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Harry Kupfer


21 February 2022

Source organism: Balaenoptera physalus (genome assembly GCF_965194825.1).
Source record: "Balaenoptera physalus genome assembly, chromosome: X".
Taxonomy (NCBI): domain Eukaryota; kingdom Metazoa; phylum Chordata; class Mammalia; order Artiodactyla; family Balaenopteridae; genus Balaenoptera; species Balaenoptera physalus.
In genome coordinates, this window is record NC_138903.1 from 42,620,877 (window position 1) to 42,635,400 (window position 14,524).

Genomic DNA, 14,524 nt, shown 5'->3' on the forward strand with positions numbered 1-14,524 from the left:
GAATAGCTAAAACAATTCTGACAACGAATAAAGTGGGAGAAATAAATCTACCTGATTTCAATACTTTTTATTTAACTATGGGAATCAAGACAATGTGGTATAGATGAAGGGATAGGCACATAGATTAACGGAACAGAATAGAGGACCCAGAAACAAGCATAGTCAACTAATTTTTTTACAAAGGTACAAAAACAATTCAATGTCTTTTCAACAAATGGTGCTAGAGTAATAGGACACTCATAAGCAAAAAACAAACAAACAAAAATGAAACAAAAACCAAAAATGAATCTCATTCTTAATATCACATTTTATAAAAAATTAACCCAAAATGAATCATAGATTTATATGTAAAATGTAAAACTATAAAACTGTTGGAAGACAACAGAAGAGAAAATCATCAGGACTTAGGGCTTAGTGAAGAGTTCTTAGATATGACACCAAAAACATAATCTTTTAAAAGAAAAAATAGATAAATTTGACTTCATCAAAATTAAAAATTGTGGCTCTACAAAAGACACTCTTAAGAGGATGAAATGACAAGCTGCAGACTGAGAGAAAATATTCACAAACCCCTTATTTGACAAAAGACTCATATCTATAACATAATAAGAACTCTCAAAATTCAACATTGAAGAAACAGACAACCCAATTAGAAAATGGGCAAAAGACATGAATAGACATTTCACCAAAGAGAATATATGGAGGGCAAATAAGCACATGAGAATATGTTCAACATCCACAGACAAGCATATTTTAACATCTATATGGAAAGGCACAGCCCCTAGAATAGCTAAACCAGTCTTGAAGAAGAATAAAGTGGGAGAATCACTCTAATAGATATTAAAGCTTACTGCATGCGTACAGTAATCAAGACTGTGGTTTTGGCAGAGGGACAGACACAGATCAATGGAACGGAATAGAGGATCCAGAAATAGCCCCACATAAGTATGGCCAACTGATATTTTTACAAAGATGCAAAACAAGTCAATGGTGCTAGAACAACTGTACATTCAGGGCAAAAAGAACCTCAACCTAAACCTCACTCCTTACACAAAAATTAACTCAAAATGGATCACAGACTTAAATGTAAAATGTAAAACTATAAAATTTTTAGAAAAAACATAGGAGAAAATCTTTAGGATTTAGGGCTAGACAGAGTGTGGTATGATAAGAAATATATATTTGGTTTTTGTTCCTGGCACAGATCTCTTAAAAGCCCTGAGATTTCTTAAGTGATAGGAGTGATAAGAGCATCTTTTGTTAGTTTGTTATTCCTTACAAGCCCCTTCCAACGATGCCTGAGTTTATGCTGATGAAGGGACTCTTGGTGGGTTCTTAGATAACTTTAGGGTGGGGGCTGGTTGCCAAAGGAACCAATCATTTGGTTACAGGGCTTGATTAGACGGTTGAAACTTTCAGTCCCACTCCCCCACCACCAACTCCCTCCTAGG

Devotees of Giuseppe Verdi often suggest that the composer’s version of Shakespeare’s Othello is ‘greater’ than the original; a fruitless assertion, but indicative of the esteem in which Verdi’s penultimate opera is held. After Aida (1871), Verdi was enjoying the life of a gentleman farmer. Italian opera of the 1870s and 1880s, however, was facing something of a crisis, threatened by the relentless tide of ‘Wagnerism’, whose theories on opera were embraced by many Italians. Verdi, when asked about his own theory of theatre, drily replied: ‘My theory is that the theatre should be full’.

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